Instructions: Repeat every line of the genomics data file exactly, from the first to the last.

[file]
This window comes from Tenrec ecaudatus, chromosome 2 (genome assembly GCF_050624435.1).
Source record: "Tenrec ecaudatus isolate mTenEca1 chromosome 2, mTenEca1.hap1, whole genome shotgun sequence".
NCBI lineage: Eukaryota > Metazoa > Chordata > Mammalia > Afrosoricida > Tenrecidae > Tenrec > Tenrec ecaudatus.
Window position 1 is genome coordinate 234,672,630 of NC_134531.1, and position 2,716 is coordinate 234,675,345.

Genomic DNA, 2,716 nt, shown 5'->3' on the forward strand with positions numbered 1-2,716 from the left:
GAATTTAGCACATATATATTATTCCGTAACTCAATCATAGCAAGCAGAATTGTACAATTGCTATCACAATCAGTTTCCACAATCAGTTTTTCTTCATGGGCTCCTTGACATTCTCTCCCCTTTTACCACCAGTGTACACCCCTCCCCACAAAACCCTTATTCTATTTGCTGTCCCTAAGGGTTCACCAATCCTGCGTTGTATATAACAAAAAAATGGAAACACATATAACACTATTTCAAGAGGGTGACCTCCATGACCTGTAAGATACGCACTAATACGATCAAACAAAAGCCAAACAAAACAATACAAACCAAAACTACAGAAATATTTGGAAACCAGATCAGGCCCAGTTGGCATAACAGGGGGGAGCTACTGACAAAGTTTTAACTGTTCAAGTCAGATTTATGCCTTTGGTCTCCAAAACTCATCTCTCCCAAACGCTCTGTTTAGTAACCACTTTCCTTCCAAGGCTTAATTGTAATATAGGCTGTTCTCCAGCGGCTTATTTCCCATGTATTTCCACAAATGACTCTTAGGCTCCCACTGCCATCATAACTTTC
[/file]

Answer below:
This window comes from Tenrec ecaudatus, chromosome 2 (genome assembly GCF_050624435.1).
Source record: "Tenrec ecaudatus isolate mTenEca1 chromosome 2, mTenEca1.hap1, whole genome shotgun sequence".
NCBI lineage: Eukaryota > Metazoa > Chordata > Mammalia > Afrosoricida > Tenrecidae > Tenrec > Tenrec ecaudatus.
Window position 1 is genome coordinate 234,672,630 of NC_134531.1, and position 2,716 is coordinate 234,675,345.

Genomic DNA, 2,716 nt, shown 5'->3' on the forward strand with positions numbered 1-2,716 from the left:
GAATTTAGCACATATATATTATTCCGTAACTCAATCATAGCAAGCAGAATTGTACAATTGCTATCACAATCAGTTTCCACAATCAGTTTTTCTTCATGGGCTCCTTGACATTCTCTCCCCTTTTACCACCAGTGTACACCCCTCCCCACAAAACCCTTATTCTATTTGCTGTCCCTAAGGGTTCACCAATCCTGCGTTGTATATAACAAAAAAATGGAAACACATATAACACTATTTCAAGAGGGTGACCTCCATGACCTGTAAGATACGCACTAATACGATCAAACAAAAGCCAAACAAAACAATACAAACCAAAACTACAGAAATATTTGGAAACCAGATCAGGCCCAGTTGGCATAACAGGGGGGAGCTACTGACAAAGTTTTAACTGTTCAAGTCAGATTTATGCCTTTGGTCTCCAAAACTCATCTCTCCCAAACGCTCTGTTTAGTAACCACTTTCCTTCCAAGGCTTAATTGTAATATAGGCTGTTCTCCAGCGGCTTATTTCCCATGTATTTCCACAAATGACTCTTAGGCTCCCACTGCCATCATAACTTTC